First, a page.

Last modified: Thursday, August 31, 2006
The path of least resistance: A study of where we go
IU cognitive scientists examine the makings of pathways and progress
FOR IMMEDIATE RELEASE
Sept. 6, 2006
BLOOMINGTON, Ind. -- Indiana University researchers tap cyberspace and biophysics along with insights from poets and former president Dwight D. Eisenhower to examine how existing paths, regardless of how meager, influence travel and nothing less than future progress.
When Eisenhower was a university president, he was asked how the university should arrange the sidewalks to best interconnect the campus buildings. He responded that they should first plant grass seed, let the grass grow, see where the grass became worn by people's footsteps and then install the sidewalks in the most worn patches.
The Percepts and Concepts Laboratory at IU Bloomington put Eisenhower's proposal to the empirical test, examining the kinds of trails 300-plus college students would form when motivated to take advantage of the trails left by their predecessors. The researchers then borrowed from biophysics to model the results. The model, which assumes that travelers' steps are a compromise between going where they want to go and where others have gone before -- and has been applied to ant trails -- essentially reproduced the trails the student groups formed.
"When people behave in groups, they constrain each other so that the entire group's behavior is highly predictable, even by models of physics for simple molecules," said Robert Goldstone, director of IUB's Cognitive Science Program and the Precepts and Concepts Laboratory.
The trails that experimental groups created were compromises between people going directly to their destinations and taking paths of least effort, Goldstone and graduate student Michael Roberts wrote in "Self-organized Trail Systems in Groups of Humans," the cover story of the July/August issue of the journal Complexity. The trail network that completely connects a set of destinations using the minimal amount of total trail length is called a Minimal Steiner Tree. While soap films reliably create Minimal Steiner Trees, Goldstone and Roberts' human collectives did not. However, their paths did deviate away from beeline paths to destinations in the direction of Minimal Steiner Trees.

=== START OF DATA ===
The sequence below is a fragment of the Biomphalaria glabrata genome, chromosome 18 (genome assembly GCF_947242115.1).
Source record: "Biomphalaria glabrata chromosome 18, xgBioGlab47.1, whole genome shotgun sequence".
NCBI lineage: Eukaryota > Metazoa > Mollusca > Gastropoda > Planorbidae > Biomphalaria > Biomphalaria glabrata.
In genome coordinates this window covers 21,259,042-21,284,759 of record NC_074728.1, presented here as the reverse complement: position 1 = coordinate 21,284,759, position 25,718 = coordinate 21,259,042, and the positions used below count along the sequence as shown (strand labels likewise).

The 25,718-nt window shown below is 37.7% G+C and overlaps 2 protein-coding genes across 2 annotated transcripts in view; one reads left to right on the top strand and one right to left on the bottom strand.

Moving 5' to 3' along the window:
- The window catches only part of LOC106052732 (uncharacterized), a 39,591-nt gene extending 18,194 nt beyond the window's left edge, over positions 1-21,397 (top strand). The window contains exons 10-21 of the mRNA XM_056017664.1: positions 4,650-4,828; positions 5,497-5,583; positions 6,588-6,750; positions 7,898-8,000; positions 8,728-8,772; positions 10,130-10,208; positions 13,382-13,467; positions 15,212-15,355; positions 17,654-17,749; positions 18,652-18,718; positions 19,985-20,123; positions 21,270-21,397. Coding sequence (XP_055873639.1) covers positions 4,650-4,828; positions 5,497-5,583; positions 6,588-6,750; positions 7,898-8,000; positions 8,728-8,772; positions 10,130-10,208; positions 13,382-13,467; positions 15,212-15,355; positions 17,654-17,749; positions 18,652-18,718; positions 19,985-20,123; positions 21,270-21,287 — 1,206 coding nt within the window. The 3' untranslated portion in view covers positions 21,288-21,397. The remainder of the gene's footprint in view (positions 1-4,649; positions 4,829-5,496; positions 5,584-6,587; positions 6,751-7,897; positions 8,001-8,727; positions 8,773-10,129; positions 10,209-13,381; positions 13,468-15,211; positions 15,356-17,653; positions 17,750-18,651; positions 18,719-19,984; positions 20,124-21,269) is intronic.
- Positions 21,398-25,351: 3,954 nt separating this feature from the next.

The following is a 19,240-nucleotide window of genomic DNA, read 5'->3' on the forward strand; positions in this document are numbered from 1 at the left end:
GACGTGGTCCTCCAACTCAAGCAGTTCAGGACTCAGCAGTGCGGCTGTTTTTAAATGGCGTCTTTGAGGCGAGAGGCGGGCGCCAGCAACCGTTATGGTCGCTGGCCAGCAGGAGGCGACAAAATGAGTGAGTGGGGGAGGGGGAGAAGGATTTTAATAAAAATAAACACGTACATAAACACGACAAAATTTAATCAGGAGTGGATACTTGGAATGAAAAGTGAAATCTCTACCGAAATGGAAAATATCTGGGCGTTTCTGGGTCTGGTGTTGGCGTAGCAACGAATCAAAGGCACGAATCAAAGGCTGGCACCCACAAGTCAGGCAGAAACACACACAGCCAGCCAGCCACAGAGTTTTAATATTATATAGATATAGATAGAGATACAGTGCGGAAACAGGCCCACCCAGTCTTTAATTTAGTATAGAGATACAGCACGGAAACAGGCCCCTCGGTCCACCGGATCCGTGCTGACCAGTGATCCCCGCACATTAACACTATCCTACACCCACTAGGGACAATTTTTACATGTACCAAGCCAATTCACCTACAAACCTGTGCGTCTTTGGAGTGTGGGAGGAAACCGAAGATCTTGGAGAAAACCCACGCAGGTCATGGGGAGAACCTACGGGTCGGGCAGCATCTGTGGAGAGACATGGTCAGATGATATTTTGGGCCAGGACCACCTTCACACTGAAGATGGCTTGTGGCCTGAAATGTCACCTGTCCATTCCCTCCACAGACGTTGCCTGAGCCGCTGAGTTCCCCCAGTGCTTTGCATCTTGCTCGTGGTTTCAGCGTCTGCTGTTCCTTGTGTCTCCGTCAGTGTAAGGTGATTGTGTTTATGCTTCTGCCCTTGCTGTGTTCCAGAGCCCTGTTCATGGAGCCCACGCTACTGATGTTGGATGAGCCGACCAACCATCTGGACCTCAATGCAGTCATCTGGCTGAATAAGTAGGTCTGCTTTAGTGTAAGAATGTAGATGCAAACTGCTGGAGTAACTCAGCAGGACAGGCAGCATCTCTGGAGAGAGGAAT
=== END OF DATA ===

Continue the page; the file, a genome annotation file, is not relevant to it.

Goldstone and Roberts conducted a group experiment in which IU students collectively traveled to random destinations in a virtual world. As they stepped on a location, they changed their environment, making it easier for subsequent walkers to step on the same location. In this way, a trail left by a walker often led other walkers to follow the same trail, thereby reinforcing and extending the trail. The students also were motivated by savings -- they were tasked with reaching their destinations at the least cost, with the most traveled routes costing them less.
"Early trail blazers through a jungle use machetes to make slow progress in building paths -- progress that is capitalized on and extended by later trekkers, who may then widen the trail, then later put stones down, gravel, asphalt and eventually an eight-lane highway," the researchers wrote in Complexity. Technological advances, Goldstone said, largely pursue paths of previous innovations and extend them, fueled by the same "popularity advantage," or ideational stigmery, where people make choices based on the choices of their forbearers.
"The growth of our collective spatial path systems may reveal principles about how future progress is more generally achieved by exploiting and extending prior innovations," the researchers wrote.
In a more immediate sense, their findings could influence crowd control practices because of their insights into controlling collective behavior. The researchers' experiments and simulations, Goldstone said, also provide a rigorous way of following the poet Antonio Machado's exhortation: "Traveler, there is no path. Paths are made by walking."
For a copy of the journal article, visit http://www3.interscience.wiley.com/cgi-bin/fulltext/112740013/PDFSTART.